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The HIV Medicine Association (HIVMA) and the Infectious Diseases Society of America (IDSA) are urging the Bush administration to adopt the World Health Organization's (WHO) quality standards for purchasing HIV/AIDS drugs instead of developing its own process that will take up precious time while lives are at stake.
Under a recent proposal, the United States would require low-cost, generic AIDS drugs already being used in developing countries with great success to undergo a rigorous approval process before being eligible for purchase with funds from the President's Emergency Plan for AIDS Relief (PEPFAR). Currently, PEPFAR grantees are prohibited from using their federal funds to purchase any generic combination antiretrovirals. HIVMA and IDSA point out that these generic drugs have already been certified by WHO as part of the WHO Prequalification Program for Certifying Drugs for Purchase by U.N. Agencies, which is administered by an international panel of experts and includes inspections at manufacturing sites.
"Ensuring access to low-cost, high-quality generic antiretrovirals in the 14 developing countries in Africa and the Caribbean targeted by the PEPFAR initiative is essential to expand and sustain access to lifesaving medications to persons with HIV infection," said Paul Volberding, MD, chairman of HIVMA's board of directors. "The drug approval requirements being proposed will unnecessarily slow the process of getting antiretroviral drugs to people dying of AIDS, and will likely limit the numbers of people who can be treated because of the higher cost of brand name drugs."
In letters to Ambassador Randall Tobias, the U.S. Global AIDS Coordinator, and Department of Health and Human Services Secretary Tommy Thompson, HIVMA and IDSA argue that U.S. efforts to create a parallel system for regulating drugs in developing countries will limit the effectiveness of PEPFAR resources; unnecessarily delay the expansion of treatment; isolate the United States in its efforts to combat the AIDS pandemic; and impose a U.S.-based system on developing countries that will be unsustainable when PEPFAR resources are withdrawn.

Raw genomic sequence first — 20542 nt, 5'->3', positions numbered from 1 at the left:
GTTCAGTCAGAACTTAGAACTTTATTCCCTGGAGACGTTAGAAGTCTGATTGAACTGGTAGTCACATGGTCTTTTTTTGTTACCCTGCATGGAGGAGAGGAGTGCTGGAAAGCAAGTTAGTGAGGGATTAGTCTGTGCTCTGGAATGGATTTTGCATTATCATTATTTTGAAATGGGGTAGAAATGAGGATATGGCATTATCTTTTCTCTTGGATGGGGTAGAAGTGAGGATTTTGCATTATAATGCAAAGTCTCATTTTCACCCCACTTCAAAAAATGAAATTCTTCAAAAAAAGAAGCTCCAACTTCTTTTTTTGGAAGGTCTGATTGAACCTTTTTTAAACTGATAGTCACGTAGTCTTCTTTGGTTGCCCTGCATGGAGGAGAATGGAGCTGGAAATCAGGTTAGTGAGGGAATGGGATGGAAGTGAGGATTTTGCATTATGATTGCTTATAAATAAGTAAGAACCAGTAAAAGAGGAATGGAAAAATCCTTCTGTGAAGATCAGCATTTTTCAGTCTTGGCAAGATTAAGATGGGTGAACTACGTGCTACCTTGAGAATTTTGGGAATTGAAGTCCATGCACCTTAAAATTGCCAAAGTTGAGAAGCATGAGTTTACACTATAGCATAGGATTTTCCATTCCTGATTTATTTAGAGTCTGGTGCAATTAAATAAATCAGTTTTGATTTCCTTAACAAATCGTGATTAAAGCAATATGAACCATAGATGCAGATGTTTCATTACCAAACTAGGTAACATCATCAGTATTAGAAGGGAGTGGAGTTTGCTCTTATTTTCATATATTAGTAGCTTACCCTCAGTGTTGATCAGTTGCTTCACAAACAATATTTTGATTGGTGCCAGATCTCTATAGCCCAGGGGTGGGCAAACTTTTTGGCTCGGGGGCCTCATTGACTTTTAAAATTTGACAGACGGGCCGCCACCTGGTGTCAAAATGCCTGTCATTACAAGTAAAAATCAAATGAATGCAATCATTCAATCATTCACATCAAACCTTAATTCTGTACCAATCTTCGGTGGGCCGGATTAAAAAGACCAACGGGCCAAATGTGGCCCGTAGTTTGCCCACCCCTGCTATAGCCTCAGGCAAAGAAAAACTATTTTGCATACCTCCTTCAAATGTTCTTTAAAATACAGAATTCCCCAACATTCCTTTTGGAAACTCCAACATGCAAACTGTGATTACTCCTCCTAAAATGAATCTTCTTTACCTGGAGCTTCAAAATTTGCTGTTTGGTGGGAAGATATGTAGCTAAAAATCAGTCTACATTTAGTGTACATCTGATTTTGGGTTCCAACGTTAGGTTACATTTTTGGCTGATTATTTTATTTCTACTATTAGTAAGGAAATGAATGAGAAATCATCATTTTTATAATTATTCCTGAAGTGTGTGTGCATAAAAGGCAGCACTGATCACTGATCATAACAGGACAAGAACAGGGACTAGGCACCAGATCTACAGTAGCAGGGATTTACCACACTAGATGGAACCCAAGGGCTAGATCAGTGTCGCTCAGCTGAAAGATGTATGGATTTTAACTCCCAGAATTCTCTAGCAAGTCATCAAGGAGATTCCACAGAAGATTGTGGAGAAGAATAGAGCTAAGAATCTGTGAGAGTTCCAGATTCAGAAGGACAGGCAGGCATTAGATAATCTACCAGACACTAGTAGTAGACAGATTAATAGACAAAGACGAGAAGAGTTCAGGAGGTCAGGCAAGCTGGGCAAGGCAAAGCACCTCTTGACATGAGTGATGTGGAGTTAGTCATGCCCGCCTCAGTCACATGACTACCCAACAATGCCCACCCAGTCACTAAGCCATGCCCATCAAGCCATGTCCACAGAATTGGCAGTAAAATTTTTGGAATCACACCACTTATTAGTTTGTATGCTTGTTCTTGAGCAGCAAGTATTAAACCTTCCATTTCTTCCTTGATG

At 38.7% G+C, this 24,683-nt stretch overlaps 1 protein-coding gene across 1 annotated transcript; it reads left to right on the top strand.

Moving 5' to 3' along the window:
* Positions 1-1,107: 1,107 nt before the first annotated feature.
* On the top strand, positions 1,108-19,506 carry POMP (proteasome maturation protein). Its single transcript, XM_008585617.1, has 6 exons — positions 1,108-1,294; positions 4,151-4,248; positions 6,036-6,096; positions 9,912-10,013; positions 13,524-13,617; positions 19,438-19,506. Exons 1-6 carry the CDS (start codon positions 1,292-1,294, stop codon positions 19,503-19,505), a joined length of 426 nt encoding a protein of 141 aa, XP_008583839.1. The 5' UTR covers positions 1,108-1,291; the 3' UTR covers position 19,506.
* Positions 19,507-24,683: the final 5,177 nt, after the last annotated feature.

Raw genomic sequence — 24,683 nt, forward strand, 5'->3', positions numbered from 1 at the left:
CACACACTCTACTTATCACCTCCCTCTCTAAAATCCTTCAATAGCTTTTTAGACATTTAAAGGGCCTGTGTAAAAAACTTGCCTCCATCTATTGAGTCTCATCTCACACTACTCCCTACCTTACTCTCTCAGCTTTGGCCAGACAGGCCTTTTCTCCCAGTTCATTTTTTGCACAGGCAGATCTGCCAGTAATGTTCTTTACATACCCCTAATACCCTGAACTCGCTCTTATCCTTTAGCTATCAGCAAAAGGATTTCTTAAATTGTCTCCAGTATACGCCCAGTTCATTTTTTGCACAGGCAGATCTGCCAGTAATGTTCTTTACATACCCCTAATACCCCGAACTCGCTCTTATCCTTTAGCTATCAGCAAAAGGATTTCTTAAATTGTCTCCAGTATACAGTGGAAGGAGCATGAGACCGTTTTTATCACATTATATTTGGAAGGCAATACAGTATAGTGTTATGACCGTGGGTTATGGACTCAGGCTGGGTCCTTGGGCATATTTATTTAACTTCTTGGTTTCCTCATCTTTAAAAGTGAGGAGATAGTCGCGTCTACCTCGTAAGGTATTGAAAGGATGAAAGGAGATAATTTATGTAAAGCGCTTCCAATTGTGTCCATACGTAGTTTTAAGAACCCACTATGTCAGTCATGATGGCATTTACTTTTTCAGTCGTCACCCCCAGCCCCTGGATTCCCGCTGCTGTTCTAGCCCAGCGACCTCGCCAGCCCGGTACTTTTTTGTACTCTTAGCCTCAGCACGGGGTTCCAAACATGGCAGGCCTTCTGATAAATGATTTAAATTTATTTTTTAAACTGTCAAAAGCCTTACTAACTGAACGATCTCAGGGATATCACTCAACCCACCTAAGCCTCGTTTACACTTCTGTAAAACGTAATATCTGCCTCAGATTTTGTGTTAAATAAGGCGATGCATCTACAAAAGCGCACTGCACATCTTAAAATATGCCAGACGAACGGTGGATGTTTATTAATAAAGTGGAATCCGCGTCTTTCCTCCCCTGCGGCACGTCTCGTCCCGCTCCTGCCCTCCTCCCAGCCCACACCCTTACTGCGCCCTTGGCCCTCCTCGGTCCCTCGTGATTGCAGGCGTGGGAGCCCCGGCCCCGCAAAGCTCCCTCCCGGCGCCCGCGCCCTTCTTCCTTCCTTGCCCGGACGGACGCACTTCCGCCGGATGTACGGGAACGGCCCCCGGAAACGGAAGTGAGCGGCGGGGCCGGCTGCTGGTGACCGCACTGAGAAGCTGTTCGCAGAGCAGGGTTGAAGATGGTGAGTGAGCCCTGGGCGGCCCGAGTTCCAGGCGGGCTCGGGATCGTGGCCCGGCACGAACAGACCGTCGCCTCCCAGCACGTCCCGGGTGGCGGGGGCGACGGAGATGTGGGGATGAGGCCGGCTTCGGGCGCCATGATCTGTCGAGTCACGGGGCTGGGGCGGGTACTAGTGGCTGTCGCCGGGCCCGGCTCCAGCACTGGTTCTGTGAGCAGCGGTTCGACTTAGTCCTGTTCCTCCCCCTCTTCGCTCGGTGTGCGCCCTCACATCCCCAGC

"IDSA and HIVMA support the WHO Prequalification Program because it offers a credible and stringent set of standards and oversight processes," said Joseph Dalovisio, MD, IDSA's president. "These standards have long been used by the United States in the context of medications and vaccines for other infectious diseases."
HIVMA and IDSA applaud the president's ambitious plan to respond to the pandemic of HIV/AIDS and encourage the United States to adopt the WHO standards and move forward. "Funds from the president's plan should be used to quickly expand access to treatment," said Volberding, "not to create additional barriers where there are already so many to overcome."
The letters that were sent to Ambassador Randall Tobias, the U.S. Global AIDS Coordinator, and Department of Health and Human Services Secretary Tommy Thompson can be found on HIVMA's homepage at http://www.hivma.org.
HIVMA is the professional home for more than 2,600 physicians, scientists and other health care professionals dedicated to the field of HIV/AIDS. Nested within IDSA, HIVMA promotes quality in HIV care and advocates policies that ensure a comprehensive and humane response to the AIDS pandemic informed by science and social justice. The IDSA is a professional society representing more than 7,500 physicians and scientists who specialize in infectious diseases.